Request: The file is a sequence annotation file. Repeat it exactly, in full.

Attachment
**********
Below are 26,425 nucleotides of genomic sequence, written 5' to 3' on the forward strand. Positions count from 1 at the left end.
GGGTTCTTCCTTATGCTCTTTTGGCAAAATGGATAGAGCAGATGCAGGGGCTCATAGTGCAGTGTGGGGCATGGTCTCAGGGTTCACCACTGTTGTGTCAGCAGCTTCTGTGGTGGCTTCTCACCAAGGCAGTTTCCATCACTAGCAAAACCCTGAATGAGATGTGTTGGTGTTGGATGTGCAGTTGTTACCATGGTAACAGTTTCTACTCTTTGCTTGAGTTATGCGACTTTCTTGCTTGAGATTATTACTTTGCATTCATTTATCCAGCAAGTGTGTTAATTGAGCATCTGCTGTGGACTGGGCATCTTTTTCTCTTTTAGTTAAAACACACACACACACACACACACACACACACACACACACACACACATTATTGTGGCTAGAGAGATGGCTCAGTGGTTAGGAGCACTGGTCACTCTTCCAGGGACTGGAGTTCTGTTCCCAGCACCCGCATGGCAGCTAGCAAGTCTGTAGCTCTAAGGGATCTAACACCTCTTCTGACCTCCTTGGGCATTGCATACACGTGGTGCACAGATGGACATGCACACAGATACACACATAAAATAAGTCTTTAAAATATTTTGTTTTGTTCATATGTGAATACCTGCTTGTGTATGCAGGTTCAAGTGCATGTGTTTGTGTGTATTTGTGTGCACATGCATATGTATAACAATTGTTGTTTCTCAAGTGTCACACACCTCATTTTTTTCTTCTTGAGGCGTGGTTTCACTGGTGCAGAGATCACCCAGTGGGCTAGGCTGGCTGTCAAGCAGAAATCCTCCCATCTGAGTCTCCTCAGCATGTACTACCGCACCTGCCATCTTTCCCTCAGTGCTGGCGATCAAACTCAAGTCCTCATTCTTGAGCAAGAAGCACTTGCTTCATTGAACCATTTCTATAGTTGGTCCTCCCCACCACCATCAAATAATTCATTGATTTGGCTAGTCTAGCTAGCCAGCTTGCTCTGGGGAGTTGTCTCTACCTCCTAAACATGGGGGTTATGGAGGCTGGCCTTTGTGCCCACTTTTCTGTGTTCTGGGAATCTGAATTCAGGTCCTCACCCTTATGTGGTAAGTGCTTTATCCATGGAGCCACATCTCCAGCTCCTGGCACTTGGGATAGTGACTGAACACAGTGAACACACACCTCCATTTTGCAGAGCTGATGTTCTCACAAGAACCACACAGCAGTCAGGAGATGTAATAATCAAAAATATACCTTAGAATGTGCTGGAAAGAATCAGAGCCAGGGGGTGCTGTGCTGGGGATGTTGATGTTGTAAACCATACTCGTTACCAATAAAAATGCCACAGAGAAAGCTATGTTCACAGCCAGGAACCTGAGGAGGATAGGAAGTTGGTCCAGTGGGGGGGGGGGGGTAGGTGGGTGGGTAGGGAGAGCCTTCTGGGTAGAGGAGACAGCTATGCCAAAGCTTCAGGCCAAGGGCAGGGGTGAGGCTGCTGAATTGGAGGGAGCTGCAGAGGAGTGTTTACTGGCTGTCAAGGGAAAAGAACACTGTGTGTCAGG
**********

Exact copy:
Below are 26,425 nucleotides of genomic sequence, written 5' to 3' on the forward strand. Positions count from 1 at the left end.
GGGTTCTTCCTTATGCTCTTTTGGCAAAATGGATAGAGCAGATGCAGGGGCTCATAGTGCAGTGTGGGGCATGGTCTCAGGGTTCACCACTGTTGTGTCAGCAGCTTCTGTGGTGGCTTCTCACCAAGGCAGTTTCCATCACTAGCAAAACCCTGAATGAGATGTGTTGGTGTTGGATGTGCAGTTGTTACCATGGTAACAGTTTCTACTCTTTGCTTGAGTTATGCGACTTTCTTGCTTGAGATTATTACTTTGCATTCATTTATCCAGCAAGTGTGTTAATTGAGCATCTGCTGTGGACTGGGCATCTTTTTCTCTTTTAGTTAAAACACACACACACACACACACACACACACACACACACACACACACATTATTGTGGCTAGAGAGATGGCTCAGTGGTTAGGAGCACTGGTCACTCTTCCAGGGACTGGAGTTCTGTTCCCAGCACCCGCATGGCAGCTAGCAAGTCTGTAGCTCTAAGGGATCTAACACCTCTTCTGACCTCCTTGGGCATTGCATACACGTGGTGCACAGATGGACATGCACACAGATACACACATAAAATAAGTCTTTAAAATATTTTGTTTTGTTCATATGTGAATACCTGCTTGTGTATGCAGGTTCAAGTGCATGTGTTTGTGTGTATTTGTGTGCACATGCATATGTATAACAATTGTTGTTTCTCAAGTGTCACACACCTCATTTTTTTCTTCTTGAGGCGTGGTTTCACTGGTGCAGAGATCACCCAGTGGGCTAGGCTGGCTGTCAAGCAGAAATCCTCCCATCTGAGTCTCCTCAGCATGTACTACCGCACCTGCCATCTTTCCCTCAGTGCTGGCGATCAAACTCAAGTCCTCATTCTTGAGCAAGAAGCACTTGCTTCATTGAACCATTTCTATAGTTGGTCCTCCCCACCACCATCAAATAATTCATTGATTTGGCTAGTCTAGCTAGCCAGCTTGCTCTGGGGAGTTGTCTCTACCTCCTAAACATGGGGGTTATGGAGGCTGGCCTTTGTGCCCACTTTTCTGTGTTCTGGGAATCTGAATTCAGGTCCTCACCCTTATGTGGTAAGTGCTTTATCCATGGAGCCACATCTCCAGCTCCTGGCACTTGGGATAGTGACTGAACACAGTGAACACACACCTCCATTTTGCAGAGCTGATGTTCTCACAAGAACCACACAGCAGTCAGGAGATGTAATAATCAAAAATATACCTTAGAATGTGCTGGAAAGAATCAGAGCCAGGGGGTGCTGTGCTGGGGATGTTGATGTTGTAAACCATACTCGTTACCAATAAAAATGCCACAGAGAAAGCTATGTTCACAGCCAGGAACCTGAGGAGGATAGGAAGTTGGTCCAGTGGGGGGGGGGGGGTAGGTGGGTGGGTAGGGAGAGCCTTCTGGGTAGAGGAGACAGCTATGCCAAAGCTTCAGGCCAAGGGCAGGGGTGAGGCTGCTGAATTGGAGGGAGCTGCAGAGGAGTGTTTACTGGCTGTCAAGGGAAAAGAACACTGTGTGTCAGG